NTSB Identification: MIA05FA055.
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Accident occurred Saturday, February 05, 2005 in Bonifay, FL
Probable Cause Approval Date: 12/28/2006
Aircraft: Bell 206B, registration: N35BA
Injuries: 1 Fatal.

NTSB investigators either traveled in support of this investigation or conducted a significant amount of investigative work without any travel, and used data obtained from various sources to prepare this aircraft accident report.

A witness, the pilot's wife, who was watching the takeoff stated that the helicopter had been parked overnight and immediately prior to departure her husband used the garden hose and washed the windscreen with water. He then embarked the helicopter, started the engine, lifted into a hover, taxied, and initiated a normal takeoff. She said she watched the takeoff, and at an altitude of about 75 to 100 feet the helicopter assumed a slight nose low descending attitude and suddenly impacted the ground. She said that the helicopter descended impacting hard on its skids, but mainly on the right skid, and it fell over on the right side, momentarily rolled inverted, and then rolled back on the right side. She said that the helicopter had been operating normally, and she did not hear any unusual noises, or observe any erratic movement associated with the helicopter, and that all she saw initially prior to the impact was a gradual nose low right side low, but faster than normal descent. She said it was not the usual gentle movements she had become used to observing her husband perform countless times before when landing or taking off in the helicopter. A second witness, said that he was standing at the edge of the driveway when the helicopter was about 100 feet in the air, and he heard a loud "pop" noise, saw a momentary blaze of fire, and then the helicopter nosed over, and descended impacting the ground upside down. Postcrash examination of the helicopter and its systems did not reveal any preaccident anomalies.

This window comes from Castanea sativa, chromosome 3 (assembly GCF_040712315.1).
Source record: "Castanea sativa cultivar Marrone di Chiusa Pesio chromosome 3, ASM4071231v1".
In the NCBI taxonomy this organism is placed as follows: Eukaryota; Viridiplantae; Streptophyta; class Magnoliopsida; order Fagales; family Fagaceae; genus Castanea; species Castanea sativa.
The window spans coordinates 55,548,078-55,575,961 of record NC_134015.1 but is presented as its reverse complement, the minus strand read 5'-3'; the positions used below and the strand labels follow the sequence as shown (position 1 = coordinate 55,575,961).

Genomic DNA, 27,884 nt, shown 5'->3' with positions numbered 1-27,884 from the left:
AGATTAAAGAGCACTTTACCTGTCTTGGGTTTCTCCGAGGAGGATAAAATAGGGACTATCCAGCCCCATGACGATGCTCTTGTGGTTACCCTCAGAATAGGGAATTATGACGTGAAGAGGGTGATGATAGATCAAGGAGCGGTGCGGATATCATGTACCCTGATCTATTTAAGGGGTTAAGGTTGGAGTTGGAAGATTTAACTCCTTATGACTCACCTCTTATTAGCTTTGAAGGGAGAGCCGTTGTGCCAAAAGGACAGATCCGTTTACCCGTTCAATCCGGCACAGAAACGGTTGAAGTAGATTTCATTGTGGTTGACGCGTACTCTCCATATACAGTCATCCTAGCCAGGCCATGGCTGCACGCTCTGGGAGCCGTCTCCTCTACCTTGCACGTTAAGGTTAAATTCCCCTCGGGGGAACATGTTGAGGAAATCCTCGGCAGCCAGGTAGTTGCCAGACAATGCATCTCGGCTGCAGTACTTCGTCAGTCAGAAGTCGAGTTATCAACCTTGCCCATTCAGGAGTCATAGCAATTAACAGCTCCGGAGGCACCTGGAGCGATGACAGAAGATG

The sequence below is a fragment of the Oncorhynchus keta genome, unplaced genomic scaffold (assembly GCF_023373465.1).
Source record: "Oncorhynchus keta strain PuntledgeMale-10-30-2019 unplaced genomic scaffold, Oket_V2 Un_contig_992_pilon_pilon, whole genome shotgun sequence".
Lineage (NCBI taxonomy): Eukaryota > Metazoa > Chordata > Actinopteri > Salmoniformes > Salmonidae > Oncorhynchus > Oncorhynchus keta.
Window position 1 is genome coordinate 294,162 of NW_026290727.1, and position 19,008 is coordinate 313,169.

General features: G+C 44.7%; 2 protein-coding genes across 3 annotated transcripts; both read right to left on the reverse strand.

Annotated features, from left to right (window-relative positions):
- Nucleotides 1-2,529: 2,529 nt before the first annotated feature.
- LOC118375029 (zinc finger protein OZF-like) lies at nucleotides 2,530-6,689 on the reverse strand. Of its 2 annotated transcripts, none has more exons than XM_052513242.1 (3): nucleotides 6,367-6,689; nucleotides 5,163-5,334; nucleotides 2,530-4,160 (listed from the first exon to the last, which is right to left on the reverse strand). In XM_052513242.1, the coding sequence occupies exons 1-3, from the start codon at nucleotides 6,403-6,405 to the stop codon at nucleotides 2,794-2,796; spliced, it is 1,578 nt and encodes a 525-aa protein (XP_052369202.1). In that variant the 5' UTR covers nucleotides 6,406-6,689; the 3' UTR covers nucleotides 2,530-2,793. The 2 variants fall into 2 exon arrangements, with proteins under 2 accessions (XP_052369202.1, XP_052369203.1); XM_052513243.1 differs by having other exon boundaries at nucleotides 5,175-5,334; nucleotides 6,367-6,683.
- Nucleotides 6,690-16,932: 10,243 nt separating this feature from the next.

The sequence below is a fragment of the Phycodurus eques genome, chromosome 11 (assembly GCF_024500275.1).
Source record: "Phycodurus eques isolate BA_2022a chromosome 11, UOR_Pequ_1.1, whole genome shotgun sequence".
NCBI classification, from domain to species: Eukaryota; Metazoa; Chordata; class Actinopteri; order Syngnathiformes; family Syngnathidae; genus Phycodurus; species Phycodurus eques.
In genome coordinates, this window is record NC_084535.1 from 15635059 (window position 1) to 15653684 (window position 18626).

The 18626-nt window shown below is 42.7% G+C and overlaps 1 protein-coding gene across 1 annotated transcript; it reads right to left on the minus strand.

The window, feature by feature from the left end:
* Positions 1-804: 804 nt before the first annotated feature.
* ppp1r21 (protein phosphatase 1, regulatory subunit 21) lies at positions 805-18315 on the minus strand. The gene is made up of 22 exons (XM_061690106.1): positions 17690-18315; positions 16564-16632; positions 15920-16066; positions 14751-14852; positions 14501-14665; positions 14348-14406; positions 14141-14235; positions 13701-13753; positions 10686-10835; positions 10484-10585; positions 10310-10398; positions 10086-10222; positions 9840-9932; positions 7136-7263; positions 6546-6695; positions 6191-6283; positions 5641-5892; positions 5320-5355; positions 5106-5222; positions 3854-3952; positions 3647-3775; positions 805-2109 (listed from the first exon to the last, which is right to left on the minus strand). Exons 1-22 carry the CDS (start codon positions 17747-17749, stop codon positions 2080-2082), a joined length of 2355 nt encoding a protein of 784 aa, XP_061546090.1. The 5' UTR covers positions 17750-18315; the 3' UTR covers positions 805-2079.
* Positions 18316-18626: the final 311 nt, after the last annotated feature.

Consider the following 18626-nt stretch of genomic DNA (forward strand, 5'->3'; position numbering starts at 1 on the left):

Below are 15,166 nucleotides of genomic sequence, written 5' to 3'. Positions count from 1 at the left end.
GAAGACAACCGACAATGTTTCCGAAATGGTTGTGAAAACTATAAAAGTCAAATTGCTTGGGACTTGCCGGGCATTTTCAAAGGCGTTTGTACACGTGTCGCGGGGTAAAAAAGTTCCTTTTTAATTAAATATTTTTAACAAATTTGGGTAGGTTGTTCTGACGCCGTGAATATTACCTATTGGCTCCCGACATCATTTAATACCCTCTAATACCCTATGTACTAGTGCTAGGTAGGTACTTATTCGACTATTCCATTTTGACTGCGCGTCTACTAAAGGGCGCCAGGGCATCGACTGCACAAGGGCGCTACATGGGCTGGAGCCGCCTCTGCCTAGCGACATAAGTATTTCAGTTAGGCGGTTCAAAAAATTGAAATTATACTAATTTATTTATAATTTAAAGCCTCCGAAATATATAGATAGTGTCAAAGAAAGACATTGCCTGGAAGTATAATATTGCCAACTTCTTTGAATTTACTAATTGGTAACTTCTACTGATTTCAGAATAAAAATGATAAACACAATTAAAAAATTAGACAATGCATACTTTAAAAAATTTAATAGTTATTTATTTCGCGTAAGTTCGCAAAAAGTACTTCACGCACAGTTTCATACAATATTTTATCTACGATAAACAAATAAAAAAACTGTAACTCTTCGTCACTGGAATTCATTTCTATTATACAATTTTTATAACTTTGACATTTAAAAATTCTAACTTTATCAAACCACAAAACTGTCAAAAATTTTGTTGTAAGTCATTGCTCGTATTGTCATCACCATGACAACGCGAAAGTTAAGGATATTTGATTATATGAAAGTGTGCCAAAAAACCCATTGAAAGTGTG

The National Transportation Safety Board determines the probable cause(s) of this accident to be:

The pilot's failure to maintain a climb after takeoff and his continued descent which resulted in an in-flight collision with the ground. A factor in the accident was the dark night.

Full narrative available

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